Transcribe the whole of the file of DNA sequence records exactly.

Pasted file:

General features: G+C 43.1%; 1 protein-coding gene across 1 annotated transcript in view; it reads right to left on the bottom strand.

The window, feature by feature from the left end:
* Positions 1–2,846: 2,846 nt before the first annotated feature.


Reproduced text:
General features: G+C 43.1%; 1 protein-coding gene across 1 annotated transcript in view; it reads right to left on the bottom strand.

The window, feature by feature from the left end:
* Positions 1–2,846: 2,846 nt before the first annotated feature.